BY FIDELITY MHLANGA
FINANCE minister Mthuli Ncube says he will embark on a roadshow to global capital powerhouses in Europe and the United States to explain to would-be investors the progress the country has taken so far on its reform agenda.
Authorities in the southern African country are desperate to attract much-needed new foreign capital, which has stayed at bay because of policy inconsistencies, currency
problems and bad governance.
“We are going to go to what we call a global money deal roadshow in June this year, I as Finance minister and Reserve Bank of Zimbabwe governor (John Mangudya), permanent
secretary of finance George Guvamatanga and other captains of industry,” he said.
“We will visit global capital and go for a roadshow. We will start with Frankfurt and go to Japan, London and New York and maybe the West Coast also, so that we explain the
reform agenda the progress we are making. (We will) also explain the economic policies and the opportunities that are available in this country. We are not trying to raise the
money or do a deal.”
Ncube noted that the introduction of the market-based exchange rate system will pave way for investors to flood the country.
“By introducing this market-based exchange rate system, we are providing certainty on the exchange regime. Before, they were asking us, in fact, do you know the fact that investors could not remit the dividends because we don’t have an exchange rate regime. Capital can only come in if it knows it can get out. By doing what we have done, we are dealing with it,” he said.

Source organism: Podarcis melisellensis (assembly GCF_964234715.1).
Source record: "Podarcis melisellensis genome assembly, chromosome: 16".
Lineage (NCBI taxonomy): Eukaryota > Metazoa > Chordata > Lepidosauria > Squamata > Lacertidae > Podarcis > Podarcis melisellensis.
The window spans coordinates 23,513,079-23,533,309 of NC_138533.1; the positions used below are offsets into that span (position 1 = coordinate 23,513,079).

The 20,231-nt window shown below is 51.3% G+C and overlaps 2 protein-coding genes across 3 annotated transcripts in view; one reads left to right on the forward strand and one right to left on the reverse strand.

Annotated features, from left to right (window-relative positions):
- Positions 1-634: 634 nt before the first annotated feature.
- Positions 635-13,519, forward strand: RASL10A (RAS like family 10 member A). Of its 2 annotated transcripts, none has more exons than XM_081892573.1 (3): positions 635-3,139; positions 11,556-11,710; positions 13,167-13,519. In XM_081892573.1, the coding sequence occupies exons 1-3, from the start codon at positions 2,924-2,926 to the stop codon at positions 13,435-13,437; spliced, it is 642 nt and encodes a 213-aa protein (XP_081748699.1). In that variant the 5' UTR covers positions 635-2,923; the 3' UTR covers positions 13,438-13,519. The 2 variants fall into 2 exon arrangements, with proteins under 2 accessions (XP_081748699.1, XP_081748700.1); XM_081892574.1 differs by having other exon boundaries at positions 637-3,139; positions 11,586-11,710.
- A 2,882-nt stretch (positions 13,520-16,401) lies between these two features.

When presenting the Transitional Stabilisation Programme last October, Ncube said, to court the best suitors for parastatals and stimulate foreign direct investment, government
had resolved to publish international tenders in the world’s biggest economies and other strategic jurisdictions.
Ncube and his team face an insurmountable task to market a country dogged by rampant corruption and over-arching State interference in business.
Zimbabwe is ranked 155 out of 190 countries on the global ease of doing business, according to the latest ranking, and needs to do more to attract global capital.
The country also ranks poorly on Transparency International’s corruption index, dropping three places from last year to 160 out of 180 countries in the 2019 report.